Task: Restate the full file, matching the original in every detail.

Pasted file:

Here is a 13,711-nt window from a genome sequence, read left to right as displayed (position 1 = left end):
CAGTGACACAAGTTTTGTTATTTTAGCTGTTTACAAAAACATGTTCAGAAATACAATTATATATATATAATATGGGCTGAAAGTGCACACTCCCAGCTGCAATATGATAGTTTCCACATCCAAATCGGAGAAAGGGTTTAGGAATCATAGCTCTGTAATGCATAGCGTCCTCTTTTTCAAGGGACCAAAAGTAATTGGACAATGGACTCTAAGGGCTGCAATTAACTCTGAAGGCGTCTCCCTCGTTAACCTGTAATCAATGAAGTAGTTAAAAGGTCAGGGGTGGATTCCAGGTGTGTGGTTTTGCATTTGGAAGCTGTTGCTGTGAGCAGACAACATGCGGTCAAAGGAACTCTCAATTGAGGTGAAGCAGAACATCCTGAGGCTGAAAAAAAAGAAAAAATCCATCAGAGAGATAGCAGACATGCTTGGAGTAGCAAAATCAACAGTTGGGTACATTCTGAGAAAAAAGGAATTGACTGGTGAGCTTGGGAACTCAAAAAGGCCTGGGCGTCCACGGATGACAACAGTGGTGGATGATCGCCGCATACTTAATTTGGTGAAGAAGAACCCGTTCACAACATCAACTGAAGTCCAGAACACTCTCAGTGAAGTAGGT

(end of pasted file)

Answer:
Here is a 13,711-nt window from a genome sequence, read left to right as displayed (position 1 = left end):
CAGTGACACAAGTTTTGTTATTTTAGCTGTTTACAAAAACATGTTCAGAAATACAATTATATATATATAATATGGGCTGAAAGTGCACACTCCCAGCTGCAATATGATAGTTTCCACATCCAAATCGGAGAAAGGGTTTAGGAATCATAGCTCTGTAATGCATAGCGTCCTCTTTTTCAAGGGACCAAAAGTAATTGGACAATGGACTCTAAGGGCTGCAATTAACTCTGAAGGCGTCTCCCTCGTTAACCTGTAATCAATGAAGTAGTTAAAAGGTCAGGGGTGGATTCCAGGTGTGTGGTTTTGCATTTGGAAGCTGTTGCTGTGAGCAGACAACATGCGGTCAAAGGAACTCTCAATTGAGGTGAAGCAGAACATCCTGAGGCTGAAAAAAAAGAAAAAATCCATCAGAGAGATAGCAGACATGCTTGGAGTAGCAAAATCAACAGTTGGGTACATTCTGAGAAAAAAGGAATTGACTGGTGAGCTTGGGAACTCAAAAAGGCCTGGGCGTCCACGGATGACAACAGTGGTGGATGATCGCCGCATACTTAATTTGGTGAAGAAGAACCCGTTCACAACATCAACTGAAGTCCAGAACACTCTCAGTGAAGTAGGT